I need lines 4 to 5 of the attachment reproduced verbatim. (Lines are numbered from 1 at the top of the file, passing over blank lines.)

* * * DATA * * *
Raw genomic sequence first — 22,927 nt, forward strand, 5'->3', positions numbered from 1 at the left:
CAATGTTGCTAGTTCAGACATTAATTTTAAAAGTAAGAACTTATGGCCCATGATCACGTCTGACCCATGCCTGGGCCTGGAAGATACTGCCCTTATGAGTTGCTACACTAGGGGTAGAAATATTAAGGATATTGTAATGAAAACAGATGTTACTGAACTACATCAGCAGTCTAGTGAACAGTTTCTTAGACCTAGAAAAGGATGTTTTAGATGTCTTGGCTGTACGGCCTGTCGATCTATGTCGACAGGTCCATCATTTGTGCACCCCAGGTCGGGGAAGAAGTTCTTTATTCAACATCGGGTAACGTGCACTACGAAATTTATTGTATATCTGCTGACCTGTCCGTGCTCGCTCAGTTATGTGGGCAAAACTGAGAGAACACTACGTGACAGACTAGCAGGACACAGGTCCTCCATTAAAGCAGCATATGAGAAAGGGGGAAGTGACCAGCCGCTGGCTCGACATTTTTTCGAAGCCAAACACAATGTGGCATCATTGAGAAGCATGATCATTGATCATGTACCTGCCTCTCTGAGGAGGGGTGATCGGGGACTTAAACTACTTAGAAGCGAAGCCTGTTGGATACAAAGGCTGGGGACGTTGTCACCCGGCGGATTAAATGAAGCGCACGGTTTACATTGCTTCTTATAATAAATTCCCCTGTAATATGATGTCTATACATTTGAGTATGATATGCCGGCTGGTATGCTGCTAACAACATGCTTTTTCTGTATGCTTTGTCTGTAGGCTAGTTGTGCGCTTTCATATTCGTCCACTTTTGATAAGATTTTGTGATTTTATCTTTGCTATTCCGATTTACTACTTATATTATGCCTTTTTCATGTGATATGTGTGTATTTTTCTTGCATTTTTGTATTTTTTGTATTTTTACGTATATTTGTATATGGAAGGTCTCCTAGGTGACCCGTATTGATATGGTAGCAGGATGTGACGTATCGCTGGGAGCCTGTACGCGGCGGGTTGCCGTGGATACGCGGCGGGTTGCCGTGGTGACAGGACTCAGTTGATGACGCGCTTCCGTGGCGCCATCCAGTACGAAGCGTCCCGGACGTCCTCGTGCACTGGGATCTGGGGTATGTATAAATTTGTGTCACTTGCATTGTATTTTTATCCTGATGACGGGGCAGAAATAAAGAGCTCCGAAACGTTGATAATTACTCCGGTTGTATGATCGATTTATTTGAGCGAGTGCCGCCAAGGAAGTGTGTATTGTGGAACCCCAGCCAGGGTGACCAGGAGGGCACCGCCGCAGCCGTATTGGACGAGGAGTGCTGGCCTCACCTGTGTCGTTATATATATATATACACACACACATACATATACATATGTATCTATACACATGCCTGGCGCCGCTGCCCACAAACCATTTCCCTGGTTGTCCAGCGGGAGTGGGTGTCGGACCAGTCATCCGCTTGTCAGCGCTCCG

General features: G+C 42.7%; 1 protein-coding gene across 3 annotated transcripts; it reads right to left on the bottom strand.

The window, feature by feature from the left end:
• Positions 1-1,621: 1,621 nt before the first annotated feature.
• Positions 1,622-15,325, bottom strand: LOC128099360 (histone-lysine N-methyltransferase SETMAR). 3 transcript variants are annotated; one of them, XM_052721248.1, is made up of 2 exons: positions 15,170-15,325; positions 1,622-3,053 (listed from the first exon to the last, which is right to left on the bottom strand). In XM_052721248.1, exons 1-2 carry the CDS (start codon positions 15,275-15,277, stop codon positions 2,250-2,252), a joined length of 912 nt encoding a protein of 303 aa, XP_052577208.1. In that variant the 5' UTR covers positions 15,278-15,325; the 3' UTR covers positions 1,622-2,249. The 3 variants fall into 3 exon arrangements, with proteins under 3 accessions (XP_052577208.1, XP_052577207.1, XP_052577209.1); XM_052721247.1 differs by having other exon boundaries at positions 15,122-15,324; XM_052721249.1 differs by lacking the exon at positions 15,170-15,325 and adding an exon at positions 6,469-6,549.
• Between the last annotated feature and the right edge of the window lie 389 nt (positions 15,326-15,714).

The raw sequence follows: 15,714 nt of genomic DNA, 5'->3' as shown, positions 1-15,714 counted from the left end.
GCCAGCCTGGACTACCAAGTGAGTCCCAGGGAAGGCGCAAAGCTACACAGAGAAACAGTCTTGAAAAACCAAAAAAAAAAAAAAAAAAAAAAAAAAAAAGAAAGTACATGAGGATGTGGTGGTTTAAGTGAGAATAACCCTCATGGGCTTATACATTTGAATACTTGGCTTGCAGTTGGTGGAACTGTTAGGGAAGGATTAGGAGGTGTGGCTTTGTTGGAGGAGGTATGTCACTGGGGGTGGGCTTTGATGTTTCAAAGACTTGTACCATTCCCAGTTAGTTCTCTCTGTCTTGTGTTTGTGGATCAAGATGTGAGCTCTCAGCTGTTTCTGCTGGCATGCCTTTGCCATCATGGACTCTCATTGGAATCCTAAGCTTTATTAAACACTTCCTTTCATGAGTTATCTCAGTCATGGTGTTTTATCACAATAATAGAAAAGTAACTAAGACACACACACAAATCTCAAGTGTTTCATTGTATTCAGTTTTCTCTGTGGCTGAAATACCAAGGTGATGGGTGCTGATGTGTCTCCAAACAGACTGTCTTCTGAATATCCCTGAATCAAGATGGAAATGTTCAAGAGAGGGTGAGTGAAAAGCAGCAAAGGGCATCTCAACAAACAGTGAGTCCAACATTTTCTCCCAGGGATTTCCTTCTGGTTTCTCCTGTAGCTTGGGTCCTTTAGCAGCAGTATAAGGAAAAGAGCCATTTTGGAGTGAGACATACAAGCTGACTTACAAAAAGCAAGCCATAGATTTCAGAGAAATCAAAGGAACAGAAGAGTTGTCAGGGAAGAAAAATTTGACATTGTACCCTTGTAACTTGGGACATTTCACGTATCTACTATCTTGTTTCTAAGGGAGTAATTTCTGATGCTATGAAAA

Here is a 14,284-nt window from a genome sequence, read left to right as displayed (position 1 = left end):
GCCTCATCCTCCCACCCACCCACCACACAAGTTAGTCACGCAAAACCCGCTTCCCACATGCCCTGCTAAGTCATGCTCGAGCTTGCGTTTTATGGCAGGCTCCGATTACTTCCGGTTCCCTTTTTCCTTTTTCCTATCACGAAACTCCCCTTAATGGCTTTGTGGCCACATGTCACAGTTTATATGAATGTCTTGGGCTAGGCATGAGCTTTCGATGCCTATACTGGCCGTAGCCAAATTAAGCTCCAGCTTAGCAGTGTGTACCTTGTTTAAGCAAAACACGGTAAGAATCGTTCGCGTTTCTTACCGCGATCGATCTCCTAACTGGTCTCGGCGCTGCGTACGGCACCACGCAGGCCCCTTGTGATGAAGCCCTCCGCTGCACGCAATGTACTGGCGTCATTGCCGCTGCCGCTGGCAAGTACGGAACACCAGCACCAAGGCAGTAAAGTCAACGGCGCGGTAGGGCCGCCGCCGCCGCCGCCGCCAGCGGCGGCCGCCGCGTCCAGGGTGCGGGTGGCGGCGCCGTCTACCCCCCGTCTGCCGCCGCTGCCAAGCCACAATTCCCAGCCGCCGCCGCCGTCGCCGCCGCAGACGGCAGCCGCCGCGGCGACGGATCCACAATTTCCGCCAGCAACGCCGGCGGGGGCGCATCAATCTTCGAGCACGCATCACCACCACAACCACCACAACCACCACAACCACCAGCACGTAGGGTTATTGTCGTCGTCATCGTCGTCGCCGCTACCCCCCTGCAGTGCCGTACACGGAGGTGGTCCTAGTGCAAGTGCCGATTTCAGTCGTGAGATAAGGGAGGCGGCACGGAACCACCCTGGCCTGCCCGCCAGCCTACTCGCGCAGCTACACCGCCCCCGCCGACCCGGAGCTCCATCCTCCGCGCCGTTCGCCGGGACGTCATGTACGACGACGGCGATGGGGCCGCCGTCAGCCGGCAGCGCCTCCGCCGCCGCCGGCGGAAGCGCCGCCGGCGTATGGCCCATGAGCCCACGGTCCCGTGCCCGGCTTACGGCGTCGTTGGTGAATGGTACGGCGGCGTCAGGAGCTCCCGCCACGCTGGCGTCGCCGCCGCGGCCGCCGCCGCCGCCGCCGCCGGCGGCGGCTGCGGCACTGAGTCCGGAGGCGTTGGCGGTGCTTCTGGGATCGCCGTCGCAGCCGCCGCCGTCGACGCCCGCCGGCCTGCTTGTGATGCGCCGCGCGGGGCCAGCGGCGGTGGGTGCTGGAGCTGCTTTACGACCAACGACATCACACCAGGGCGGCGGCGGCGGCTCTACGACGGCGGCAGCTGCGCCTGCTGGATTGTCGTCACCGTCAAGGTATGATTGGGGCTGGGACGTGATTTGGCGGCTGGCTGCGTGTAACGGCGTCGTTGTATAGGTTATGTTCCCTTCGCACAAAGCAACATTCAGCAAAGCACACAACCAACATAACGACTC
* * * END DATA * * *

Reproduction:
The window, feature by feature from the left end:
• Positions 1-1,621: 1,621 nt before the first annotated feature.